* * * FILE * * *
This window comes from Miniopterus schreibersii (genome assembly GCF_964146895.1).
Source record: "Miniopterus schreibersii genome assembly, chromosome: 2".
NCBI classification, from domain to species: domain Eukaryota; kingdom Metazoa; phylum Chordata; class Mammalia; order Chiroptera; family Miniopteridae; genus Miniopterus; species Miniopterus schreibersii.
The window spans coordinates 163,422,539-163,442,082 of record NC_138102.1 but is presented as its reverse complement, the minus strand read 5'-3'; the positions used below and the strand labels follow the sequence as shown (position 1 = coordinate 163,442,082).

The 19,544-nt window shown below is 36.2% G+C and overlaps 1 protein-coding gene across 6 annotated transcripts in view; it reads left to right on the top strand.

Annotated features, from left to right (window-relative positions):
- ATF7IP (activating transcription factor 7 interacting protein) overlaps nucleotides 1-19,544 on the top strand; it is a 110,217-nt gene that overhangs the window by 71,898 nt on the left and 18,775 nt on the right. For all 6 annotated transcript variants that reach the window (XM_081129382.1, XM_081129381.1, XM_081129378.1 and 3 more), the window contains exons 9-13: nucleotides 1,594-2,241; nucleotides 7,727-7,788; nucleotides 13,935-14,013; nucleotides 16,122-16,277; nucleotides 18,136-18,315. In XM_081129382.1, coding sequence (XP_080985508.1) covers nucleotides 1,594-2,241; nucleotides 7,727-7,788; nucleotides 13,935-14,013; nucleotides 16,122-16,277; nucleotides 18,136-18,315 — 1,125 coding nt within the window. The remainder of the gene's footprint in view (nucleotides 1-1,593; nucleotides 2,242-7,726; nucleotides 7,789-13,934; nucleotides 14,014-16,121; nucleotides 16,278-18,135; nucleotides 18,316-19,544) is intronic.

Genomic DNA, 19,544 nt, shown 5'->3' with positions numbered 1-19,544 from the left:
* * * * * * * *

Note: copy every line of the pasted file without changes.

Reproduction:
This window comes from Miniopterus schreibersii (genome assembly GCF_964146895.1).
Source record: "Miniopterus schreibersii genome assembly, chromosome: 2".
NCBI classification, from domain to species: domain Eukaryota; kingdom Metazoa; phylum Chordata; class Mammalia; order Chiroptera; family Miniopteridae; genus Miniopterus; species Miniopterus schreibersii.
The window spans coordinates 163,422,539-163,442,082 of record NC_138102.1 but is presented as its reverse complement, the minus strand read 5'-3'; the positions used below and the strand labels follow the sequence as shown (position 1 = coordinate 163,442,082).

The 19,544-nt window shown below is 36.2% G+C and overlaps 1 protein-coding gene across 6 annotated transcripts in view; it reads left to right on the top strand.

Annotated features, from left to right (window-relative positions):
- ATF7IP (activating transcription factor 7 interacting protein) overlaps nucleotides 1-19,544 on the top strand; it is a 110,217-nt gene that overhangs the window by 71,898 nt on the left and 18,775 nt on the right. For all 6 annotated transcript variants that reach the window (XM_081129382.1, XM_081129381.1, XM_081129378.1 and 3 more), the window contains exons 9-13: nucleotides 1,594-2,241; nucleotides 7,727-7,788; nucleotides 13,935-14,013; nucleotides 16,122-16,277; nucleotides 18,136-18,315. In XM_081129382.1, coding sequence (XP_080985508.1) covers nucleotides 1,594-2,241; nucleotides 7,727-7,788; nucleotides 13,935-14,013; nucleotides 16,122-16,277; nucleotides 18,136-18,315 — 1,125 coding nt within the window. The remainder of the gene's footprint in view (nucleotides 1-1,593; nucleotides 2,242-7,726; nucleotides 7,789-13,934; nucleotides 14,014-16,121; nucleotides 16,278-18,135; nucleotides 18,316-19,544) is intronic.

Genomic DNA, 19,544 nt, shown 5'->3' with positions numbered 1-19,544 from the left: